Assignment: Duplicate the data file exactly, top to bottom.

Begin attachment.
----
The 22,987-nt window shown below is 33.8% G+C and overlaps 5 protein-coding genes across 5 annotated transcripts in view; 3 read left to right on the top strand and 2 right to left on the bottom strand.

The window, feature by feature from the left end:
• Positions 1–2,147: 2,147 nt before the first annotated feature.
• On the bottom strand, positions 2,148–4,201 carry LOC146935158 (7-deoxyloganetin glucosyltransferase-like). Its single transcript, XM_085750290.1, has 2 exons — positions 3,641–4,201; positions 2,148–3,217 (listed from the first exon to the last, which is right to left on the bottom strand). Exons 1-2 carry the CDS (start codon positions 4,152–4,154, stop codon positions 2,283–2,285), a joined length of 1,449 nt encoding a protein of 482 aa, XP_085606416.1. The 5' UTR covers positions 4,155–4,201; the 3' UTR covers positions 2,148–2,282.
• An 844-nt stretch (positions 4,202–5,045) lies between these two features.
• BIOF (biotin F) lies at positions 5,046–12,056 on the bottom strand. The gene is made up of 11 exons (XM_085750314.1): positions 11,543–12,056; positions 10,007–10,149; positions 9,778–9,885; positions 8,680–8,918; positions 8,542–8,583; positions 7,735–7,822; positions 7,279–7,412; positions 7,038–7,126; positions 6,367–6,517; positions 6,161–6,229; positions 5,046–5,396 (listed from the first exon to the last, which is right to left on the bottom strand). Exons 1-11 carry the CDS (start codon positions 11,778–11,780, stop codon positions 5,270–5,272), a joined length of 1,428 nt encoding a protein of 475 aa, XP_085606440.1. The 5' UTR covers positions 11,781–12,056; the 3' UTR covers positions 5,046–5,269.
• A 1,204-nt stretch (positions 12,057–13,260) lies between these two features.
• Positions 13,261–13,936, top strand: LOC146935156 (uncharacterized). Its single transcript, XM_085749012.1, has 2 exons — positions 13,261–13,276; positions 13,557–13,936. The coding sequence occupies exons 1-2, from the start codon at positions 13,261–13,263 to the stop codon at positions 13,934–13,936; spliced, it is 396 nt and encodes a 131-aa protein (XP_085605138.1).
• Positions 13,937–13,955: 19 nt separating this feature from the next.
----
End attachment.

The 22,987-nt window shown below is 33.8% G+C and overlaps 5 protein-coding genes across 5 annotated transcripts in view; 3 read left to right on the top strand and 2 right to left on the bottom strand.

The window, feature by feature from the left end:
• Positions 1–2,147: 2,147 nt before the first annotated feature.
• On the bottom strand, positions 2,148–4,201 carry LOC146935158 (7-deoxyloganetin glucosyltransferase-like). Its single transcript, XM_085750290.1, has 2 exons — positions 3,641–4,201; positions 2,148–3,217 (listed from the first exon to the last, which is right to left on the bottom strand). Exons 1-2 carry the CDS (start codon positions 4,152–4,154, stop codon positions 2,283–2,285), a joined length of 1,449 nt encoding a protein of 482 aa, XP_085606416.1. The 5' UTR covers positions 4,155–4,201; the 3' UTR covers positions 2,148–2,282.
• An 844-nt stretch (positions 4,202–5,045) lies between these two features.
• BIOF (biotin F) lies at positions 5,046–12,056 on the bottom strand. The gene is made up of 11 exons (XM_085750314.1): positions 11,543–12,056; positions 10,007–10,149; positions 9,778–9,885; positions 8,680–8,918; positions 8,542–8,583; positions 7,735–7,822; positions 7,279–7,412; positions 7,038–7,126; positions 6,367–6,517; positions 6,161–6,229; positions 5,046–5,396 (listed from the first exon to the last, which is right to left on the bottom strand). Exons 1-11 carry the CDS (start codon positions 11,778–11,780, stop codon positions 5,270–5,272), a joined length of 1,428 nt encoding a protein of 475 aa, XP_085606440.1. The 5' UTR covers positions 11,781–12,056; the 3' UTR covers positions 5,046–5,269.
• A 1,204-nt stretch (positions 12,057–13,260) lies between these two features.
• Positions 13,261–13,936, top strand: LOC146935156 (uncharacterized). Its single transcript, XM_085749012.1, has 2 exons — positions 13,261–13,276; positions 13,557–13,936. The coding sequence occupies exons 1-2, from the start codon at positions 13,261–13,263 to the stop codon at positions 13,934–13,936; spliced, it is 396 nt and encodes a 131-aa protein (XP_085605138.1).
• Positions 13,937–13,955: 19 nt separating this feature from the next.